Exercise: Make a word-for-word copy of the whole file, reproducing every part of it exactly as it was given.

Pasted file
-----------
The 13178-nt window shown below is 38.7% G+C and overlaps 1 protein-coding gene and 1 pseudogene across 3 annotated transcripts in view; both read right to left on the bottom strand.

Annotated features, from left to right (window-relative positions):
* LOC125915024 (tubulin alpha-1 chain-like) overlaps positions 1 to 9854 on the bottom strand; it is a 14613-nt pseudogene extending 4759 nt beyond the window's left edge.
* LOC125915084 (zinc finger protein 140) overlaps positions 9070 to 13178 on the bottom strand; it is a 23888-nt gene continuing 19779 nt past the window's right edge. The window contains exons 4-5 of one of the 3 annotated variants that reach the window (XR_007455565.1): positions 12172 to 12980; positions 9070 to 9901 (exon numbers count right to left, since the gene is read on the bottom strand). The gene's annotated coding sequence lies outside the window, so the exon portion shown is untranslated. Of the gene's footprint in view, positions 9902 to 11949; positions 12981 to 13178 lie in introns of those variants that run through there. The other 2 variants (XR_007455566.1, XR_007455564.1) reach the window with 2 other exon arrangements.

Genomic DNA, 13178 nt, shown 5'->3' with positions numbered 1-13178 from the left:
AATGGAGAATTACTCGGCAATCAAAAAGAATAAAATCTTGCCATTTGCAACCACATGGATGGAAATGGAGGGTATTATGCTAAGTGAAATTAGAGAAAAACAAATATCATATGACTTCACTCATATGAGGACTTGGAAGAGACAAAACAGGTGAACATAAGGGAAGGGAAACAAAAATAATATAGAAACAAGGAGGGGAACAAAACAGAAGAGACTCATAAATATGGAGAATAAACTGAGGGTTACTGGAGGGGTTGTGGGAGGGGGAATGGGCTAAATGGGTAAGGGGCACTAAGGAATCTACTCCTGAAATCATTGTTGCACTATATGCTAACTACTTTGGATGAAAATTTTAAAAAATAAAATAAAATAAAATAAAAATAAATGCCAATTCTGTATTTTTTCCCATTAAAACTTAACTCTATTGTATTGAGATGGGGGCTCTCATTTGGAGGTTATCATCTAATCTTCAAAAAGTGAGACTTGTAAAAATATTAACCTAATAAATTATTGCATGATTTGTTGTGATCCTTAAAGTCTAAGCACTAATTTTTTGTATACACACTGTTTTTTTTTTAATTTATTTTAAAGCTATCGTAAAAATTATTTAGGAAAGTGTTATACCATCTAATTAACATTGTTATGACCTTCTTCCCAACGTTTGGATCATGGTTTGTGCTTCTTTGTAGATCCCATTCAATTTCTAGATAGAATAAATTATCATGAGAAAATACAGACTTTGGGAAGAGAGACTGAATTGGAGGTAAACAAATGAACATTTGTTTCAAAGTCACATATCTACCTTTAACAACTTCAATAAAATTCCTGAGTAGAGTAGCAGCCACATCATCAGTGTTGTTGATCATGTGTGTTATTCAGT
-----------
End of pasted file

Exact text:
The 13178-nt window shown below is 38.7% G+C and overlaps 1 protein-coding gene and 1 pseudogene across 3 annotated transcripts in view; both read right to left on the bottom strand.

Annotated features, from left to right (window-relative positions):
* LOC125915024 (tubulin alpha-1 chain-like) overlaps positions 1 to 9854 on the bottom strand; it is a 14613-nt pseudogene extending 4759 nt beyond the window's left edge.
* LOC125915084 (zinc finger protein 140) overlaps positions 9070 to 13178 on the bottom strand; it is a 23888-nt gene continuing 19779 nt past the window's right edge. The window contains exons 4-5 of one of the 3 annotated variants that reach the window (XR_007455565.1): positions 12172 to 12980; positions 9070 to 9901 (exon numbers count right to left, since the gene is read on the bottom strand). The gene's annotated coding sequence lies outside the window, so the exon portion shown is untranslated. Of the gene's footprint in view, positions 9902 to 11949; positions 12981 to 13178 lie in introns of those variants that run through there. The other 2 variants (XR_007455566.1, XR_007455564.1) reach the window with 2 other exon arrangements.

Genomic DNA, 13178 nt, shown 5'->3' with positions numbered 1-13178 from the left:
AATGGAGAATTACTCGGCAATCAAAAAGAATAAAATCTTGCCATTTGCAACCACATGGATGGAAATGGAGGGTATTATGCTAAGTGAAATTAGAGAAAAACAAATATCATATGACTTCACTCATATGAGGACTTGGAAGAGACAAAACAGGTGAACATAAGGGAAGGGAAACAAAAATAATATAGAAACAAGGAGGGGAACAAAACAGAAGAGACTCATAAATATGGAGAATAAACTGAGGGTTACTGGAGGGGTTGTGGGAGGGGGAATGGGCTAAATGGGTAAGGGGCACTAAGGAATCTACTCCTGAAATCATTGTTGCACTATATGCTAACTACTTTGGATGAAAATTTTAAAAAATAAAATAAAATAAAATAAAAATAAATGCCAATTCTGTATTTTTTCCCATTAAAACTTAACTCTATTGTATTGAGATGGGGGCTCTCATTTGGAGGTTATCATCTAATCTTCAAAAAGTGAGACTTGTAAAAATATTAACCTAATAAATTATTGCATGATTTGTTGTGATCCTTAAAGTCTAAGCACTAATTTTTTGTATACACACTGTTTTTTTTTTAATTTATTTTAAAGCTATCGTAAAAATTATTTAGGAAAGTGTTATACCATCTAATTAACATTGTTATGACCTTCTTCCCAACGTTTGGATCATGGTTTGTGCTTCTTTGTAGATCCCATTCAATTTCTAGATAGAATAAATTATCATGAGAAAATACAGACTTTGGGAAGAGAGACTGAATTGGAGGTAAACAAATGAACATTTGTTTCAAAGTCACATATCTACCTTTAACAACTTCAATAAAATTCCTGAGTAGAGTAGCAGCCACATCATCAGTGTTGTTGATCATGTGTGTTATTCAGT